Myth, fears and outdated paternalistic notions about pregnancy still top the charts for scrutiny by the EEOC.
I have often cited the EEOC’s six national priorities set forth in its Strategic Enforcement Plan (“SEP”). One such priority is “to address emerging and developing issues … including issues involving the ADA and pregnancy-related limitations.”
In this regard, I have also cautioned often about (1) employers not succumbing to myths and fears about disabilities or pregnancy, and not attempting to “protect” a pregnant employee or her fetus; and (2) the EEOC’s penchant for going after the “low hanging fruit” of ADA and pregnancy-related violations by health care or medical facilities.
Two relatively recent cases underscore these points.
“A Pregnant Bartender Could Get Injured”
In the first case, a bartender was fired by an Arizona bar because she was pregnant, according to the EEOC’s lawsuit. One of the owners was heard on an audio recording played in court saying:
“There’s going to be a whole number of people that I would be offending by allowing a pregnant person to be behind the bar. They might look at it as the owner’s a f—ing idiot they’re letting a girl that’s pregnant that could get injured behind the bar bartending right now. How irresponsible are those guys?”
This was, of course, in violation of the Pregnancy Discrimination Act (“PDA”), and the bartender was awarded a total of $41,647 in total damages and back pay.
Plaintiff said “I brought this charge because women have just as much of a right to work as men, and pregnancy doesn’t change that.”
Low Hanging Fruit: Another Medical Facility Nailed For ADA and PDA Discrimination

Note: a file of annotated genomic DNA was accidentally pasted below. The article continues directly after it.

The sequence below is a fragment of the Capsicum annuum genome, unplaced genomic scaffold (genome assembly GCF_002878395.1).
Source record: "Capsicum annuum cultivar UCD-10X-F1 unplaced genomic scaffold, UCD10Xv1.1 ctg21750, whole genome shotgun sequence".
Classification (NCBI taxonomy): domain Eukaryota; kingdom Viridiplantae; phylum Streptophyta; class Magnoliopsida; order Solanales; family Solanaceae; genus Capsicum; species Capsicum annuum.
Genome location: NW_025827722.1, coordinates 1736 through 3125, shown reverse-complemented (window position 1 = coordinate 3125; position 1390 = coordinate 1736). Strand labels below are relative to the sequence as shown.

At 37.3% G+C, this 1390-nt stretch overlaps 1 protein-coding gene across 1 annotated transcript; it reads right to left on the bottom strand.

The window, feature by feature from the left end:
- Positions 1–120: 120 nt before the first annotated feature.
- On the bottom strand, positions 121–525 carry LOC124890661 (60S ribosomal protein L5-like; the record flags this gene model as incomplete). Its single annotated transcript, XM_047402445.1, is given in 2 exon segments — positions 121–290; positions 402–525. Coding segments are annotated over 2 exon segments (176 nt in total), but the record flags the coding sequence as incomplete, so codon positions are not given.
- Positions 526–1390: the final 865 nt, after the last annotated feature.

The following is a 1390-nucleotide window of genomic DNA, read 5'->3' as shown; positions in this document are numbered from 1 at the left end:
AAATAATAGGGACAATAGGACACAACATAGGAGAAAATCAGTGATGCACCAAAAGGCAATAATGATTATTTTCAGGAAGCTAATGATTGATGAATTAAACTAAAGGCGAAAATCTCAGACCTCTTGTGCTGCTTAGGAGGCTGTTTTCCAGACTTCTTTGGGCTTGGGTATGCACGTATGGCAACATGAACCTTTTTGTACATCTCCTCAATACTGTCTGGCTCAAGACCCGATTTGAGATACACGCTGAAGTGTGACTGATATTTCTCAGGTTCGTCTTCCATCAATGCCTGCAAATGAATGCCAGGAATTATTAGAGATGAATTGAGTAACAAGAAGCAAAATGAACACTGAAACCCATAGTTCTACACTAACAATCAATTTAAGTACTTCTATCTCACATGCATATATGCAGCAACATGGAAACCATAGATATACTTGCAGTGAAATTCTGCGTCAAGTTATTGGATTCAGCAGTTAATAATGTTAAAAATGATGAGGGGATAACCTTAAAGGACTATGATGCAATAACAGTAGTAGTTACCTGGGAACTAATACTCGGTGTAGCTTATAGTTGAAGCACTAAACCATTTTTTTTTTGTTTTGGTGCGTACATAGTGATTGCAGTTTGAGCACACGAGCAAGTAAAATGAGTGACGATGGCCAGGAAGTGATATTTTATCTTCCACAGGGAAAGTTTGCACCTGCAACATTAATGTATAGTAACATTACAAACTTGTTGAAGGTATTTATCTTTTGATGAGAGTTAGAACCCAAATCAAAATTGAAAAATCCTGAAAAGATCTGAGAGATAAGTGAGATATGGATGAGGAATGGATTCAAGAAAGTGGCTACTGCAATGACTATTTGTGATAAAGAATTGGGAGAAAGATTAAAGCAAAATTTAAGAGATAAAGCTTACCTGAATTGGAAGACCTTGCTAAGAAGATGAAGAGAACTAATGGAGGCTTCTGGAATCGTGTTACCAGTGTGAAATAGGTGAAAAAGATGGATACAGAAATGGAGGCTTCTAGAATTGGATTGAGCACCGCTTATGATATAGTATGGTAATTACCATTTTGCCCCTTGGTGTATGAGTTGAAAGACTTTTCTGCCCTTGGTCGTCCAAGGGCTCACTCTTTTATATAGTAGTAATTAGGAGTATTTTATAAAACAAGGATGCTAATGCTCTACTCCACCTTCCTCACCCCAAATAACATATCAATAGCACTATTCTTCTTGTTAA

In the second case, the EEOC settled an ADA and Pregnancy Discrimination Act lawsuit for $132,000, in which it alleged that a Pennsylvania nursing home refused to accommodate a long-time nurse who had undergone a surgical procedure relating to her disability, “a reproductive system impairment.”
She asked that she not be required to lift more than 25 pounds, but instead “was put on indefinite leave because of her pregnancy and disability and told  to re-apply after she gave birth and no longer had any restrictions.” In the past, the company “had accommodated non-pregnant employees with similar lifting restrictions.”
After she gave birth and sought to be rehired, the company refused and “engaged in an unlawful medical inquiry.”
The EEOC district director said that “Employers must be aware of the intersection between the ADA and Title VII’s pregnancy discrimination prohibitions. This settlement should prompt all employers to review their reasonable accommodation policies and practices now to make sure they are compliant with both laws.”
Takeaway: Employers must be aware that the EEOC is serious — very serious — about the PDA and the ADA, and that it does not take kindly to best-of-intentioned paternalistic (and outdated) notions advanced by employers that they are acting in the best interests of the pregnant employee.